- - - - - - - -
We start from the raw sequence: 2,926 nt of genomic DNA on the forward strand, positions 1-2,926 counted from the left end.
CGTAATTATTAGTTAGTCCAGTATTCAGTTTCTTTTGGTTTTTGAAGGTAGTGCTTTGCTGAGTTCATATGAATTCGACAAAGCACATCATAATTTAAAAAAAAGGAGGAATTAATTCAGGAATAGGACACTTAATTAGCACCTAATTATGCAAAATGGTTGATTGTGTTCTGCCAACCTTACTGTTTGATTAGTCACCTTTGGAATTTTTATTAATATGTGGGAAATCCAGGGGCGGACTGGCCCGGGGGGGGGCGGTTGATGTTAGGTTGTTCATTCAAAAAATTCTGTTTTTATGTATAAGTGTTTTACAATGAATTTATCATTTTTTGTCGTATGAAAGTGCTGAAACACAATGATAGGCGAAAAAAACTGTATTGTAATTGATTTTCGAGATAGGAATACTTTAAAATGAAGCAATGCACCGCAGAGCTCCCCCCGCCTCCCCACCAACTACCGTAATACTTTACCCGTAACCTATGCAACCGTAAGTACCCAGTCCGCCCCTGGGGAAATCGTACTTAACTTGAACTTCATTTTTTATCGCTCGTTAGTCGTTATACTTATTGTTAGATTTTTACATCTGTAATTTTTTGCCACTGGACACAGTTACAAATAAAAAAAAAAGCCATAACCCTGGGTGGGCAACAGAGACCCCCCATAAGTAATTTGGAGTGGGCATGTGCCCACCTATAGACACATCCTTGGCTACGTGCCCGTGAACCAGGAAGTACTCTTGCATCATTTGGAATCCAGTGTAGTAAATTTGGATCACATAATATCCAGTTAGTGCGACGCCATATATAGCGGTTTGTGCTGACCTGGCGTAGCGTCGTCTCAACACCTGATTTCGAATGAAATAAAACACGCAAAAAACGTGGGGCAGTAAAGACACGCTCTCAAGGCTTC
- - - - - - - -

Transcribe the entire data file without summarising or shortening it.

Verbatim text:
We start from the raw sequence: 2,926 nt of genomic DNA on the forward strand, positions 1-2,926 counted from the left end.
CGTAATTATTAGTTAGTCCAGTATTCAGTTTCTTTTGGTTTTTGAAGGTAGTGCTTTGCTGAGTTCATATGAATTCGACAAAGCACATCATAATTTAAAAAAAAGGAGGAATTAATTCAGGAATAGGACACTTAATTAGCACCTAATTATGCAAAATGGTTGATTGTGTTCTGCCAACCTTACTGTTTGATTAGTCACCTTTGGAATTTTTATTAATATGTGGGAAATCCAGGGGCGGACTGGCCCGGGGGGGGGCGGTTGATGTTAGGTTGTTCATTCAAAAAATTCTGTTTTTATGTATAAGTGTTTTACAATGAATTTATCATTTTTTGTCGTATGAAAGTGCTGAAACACAATGATAGGCGAAAAAAACTGTATTGTAATTGATTTTCGAGATAGGAATACTTTAAAATGAAGCAATGCACCGCAGAGCTCCCCCCGCCTCCCCACCAACTACCGTAATACTTTACCCGTAACCTATGCAACCGTAAGTACCCAGTCCGCCCCTGGGGAAATCGTACTTAACTTGAACTTCATTTTTTATCGCTCGTTAGTCGTTATACTTATTGTTAGATTTTTACATCTGTAATTTTTTGCCACTGGACACAGTTACAAATAAAAAAAAAAGCCATAACCCTGGGTGGGCAACAGAGACCCCCCATAAGTAATTTGGAGTGGGCATGTGCCCACCTATAGACACATCCTTGGCTACGTGCCCGTGAACCAGGAAGTACTCTTGCATCATTTGGAATCCAGTGTAGTAAATTTGGATCACATAATATCCAGTTAGTGCGACGCCATATATAGCGGTTTGTGCTGACCTGGCGTAGCGTCGTCTCAACACCTGATTTCGAATGAAATAAAACACGCAAAAAACGTGGGGCAGTAAAGACACGCTCTCAAGGCTTC